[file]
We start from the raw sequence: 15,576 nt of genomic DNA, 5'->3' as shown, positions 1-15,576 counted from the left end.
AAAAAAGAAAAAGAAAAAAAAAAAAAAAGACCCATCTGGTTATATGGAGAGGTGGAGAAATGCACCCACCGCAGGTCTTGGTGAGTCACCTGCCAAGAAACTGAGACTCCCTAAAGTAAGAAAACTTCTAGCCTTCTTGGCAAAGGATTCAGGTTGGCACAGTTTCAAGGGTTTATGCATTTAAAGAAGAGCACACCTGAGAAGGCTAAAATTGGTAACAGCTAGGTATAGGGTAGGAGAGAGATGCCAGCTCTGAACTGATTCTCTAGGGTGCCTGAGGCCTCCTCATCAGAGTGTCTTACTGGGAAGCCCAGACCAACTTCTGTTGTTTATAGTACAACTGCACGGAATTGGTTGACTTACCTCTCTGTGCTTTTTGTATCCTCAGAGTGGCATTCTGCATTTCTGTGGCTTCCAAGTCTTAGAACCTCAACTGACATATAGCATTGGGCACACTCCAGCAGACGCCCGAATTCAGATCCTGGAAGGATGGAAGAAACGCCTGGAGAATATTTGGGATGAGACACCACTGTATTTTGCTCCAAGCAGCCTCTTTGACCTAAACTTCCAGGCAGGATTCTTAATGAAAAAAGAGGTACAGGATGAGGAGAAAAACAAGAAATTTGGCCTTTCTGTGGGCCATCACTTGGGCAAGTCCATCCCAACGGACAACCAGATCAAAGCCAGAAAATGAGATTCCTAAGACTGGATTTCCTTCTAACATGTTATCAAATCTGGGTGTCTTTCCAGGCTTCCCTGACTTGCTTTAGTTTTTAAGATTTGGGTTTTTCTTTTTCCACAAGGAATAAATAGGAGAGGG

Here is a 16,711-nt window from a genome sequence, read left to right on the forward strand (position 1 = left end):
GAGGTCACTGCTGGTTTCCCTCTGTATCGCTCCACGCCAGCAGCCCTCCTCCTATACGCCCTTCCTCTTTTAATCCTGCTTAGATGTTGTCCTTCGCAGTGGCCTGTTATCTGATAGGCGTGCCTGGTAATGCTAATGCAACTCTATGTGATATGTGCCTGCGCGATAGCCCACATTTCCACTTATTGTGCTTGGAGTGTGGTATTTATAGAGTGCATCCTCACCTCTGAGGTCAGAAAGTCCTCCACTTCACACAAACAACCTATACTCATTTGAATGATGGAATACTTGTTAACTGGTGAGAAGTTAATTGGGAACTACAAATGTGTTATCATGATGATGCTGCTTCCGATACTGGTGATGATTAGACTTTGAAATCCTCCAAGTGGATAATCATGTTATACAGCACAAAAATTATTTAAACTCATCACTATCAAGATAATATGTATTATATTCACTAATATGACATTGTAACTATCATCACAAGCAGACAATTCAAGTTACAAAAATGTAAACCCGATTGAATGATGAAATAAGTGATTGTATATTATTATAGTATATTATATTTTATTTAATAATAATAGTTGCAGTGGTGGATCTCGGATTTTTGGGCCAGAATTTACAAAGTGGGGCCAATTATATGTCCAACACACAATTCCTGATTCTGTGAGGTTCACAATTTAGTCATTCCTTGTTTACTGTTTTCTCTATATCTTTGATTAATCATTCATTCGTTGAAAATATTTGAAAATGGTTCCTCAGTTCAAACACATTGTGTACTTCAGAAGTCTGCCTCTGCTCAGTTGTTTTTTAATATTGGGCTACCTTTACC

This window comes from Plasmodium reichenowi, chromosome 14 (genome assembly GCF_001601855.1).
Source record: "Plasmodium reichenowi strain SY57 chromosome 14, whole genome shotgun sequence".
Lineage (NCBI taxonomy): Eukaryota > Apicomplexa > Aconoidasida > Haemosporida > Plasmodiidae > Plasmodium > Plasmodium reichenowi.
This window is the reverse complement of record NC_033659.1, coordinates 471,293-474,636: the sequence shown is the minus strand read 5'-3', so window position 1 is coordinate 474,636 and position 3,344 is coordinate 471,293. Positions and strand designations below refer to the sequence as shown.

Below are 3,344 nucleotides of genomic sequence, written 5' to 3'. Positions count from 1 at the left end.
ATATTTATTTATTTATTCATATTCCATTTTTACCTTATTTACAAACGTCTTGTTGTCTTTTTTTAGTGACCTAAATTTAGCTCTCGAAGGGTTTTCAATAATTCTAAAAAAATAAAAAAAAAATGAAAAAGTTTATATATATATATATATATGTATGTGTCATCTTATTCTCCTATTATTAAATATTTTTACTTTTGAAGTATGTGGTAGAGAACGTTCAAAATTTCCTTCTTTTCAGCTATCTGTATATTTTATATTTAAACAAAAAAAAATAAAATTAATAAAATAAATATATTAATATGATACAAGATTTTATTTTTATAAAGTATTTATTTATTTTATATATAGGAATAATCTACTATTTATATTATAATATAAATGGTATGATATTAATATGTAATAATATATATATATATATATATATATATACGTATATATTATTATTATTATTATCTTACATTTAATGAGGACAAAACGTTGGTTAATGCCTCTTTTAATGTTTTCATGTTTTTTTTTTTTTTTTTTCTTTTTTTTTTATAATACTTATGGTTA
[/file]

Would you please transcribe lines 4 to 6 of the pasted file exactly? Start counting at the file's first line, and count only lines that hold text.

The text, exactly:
GAGGTCACTGCTGGTTTCCCTCTGTATCGCTCCACGCCAGCAGCCCTCCTCCTATACGCCCTTCCTCTTTTAATCCTGCTTAGATGTTGTCCTTCGCAGTGGCCTGTTATCTGATAGGCGTGCCTGGTAATGCTAATGCAACTCTATGTGATATGTGCCTGCGCGATAGCCCACATTTCCACTTATTGTGCTTGGAGTGTGGTATTTATAGAGTGCATCCTCACCTCTGAGGTCAGAAAGTCCTCCACTTCACACAAACAACCTATACTCATTTGAATGATGGAATACTTGTTAACTGGTGAGAAGTTAATTGGGAACTACAAATGTGTTATCATGATGATGCTGCTTCCGATACTGGTGATGATTAGACTTTGAAATCCTCCAAGTGGATAATCATGTTATACAGCACAAAAATTATTTAAACTCATCACTATCAAGATAATATGTATTATATTCACTAATATGACATTGTAACTATCATCACAAGCAGACAATTCAAGTTACAAAAATGTAAACCCGATTGAATGATGAAATAAGTGATTGTATATTATTATAGTATATTATATTTTATTTAATAATAATAGTTGCAGTGGTGGATCTCGGATTTTTGGGCCAGAATTTACAAAGTGGGGCCAATTATATGTCCAACACACAATTCCTGATTCTGTGAGGTTCACAATTTAGTCATTCCTTGTTTACTGTTTTCTCTATATCTTTGATTAATCATTCATTCGTTGAAAATATTTGAAAATGGTTCCTCAGTTCAAACACATTGTGTACTTCAGAAGTCTGCCTCTGCTCAGTTGTTTTTTAATATTGGGCTACCTTTACC

This window comes from Plasmodium reichenowi, chromosome 14 (genome assembly GCF_001601855.1).
Source record: "Plasmodium reichenowi strain SY57 chromosome 14, whole genome shotgun sequence".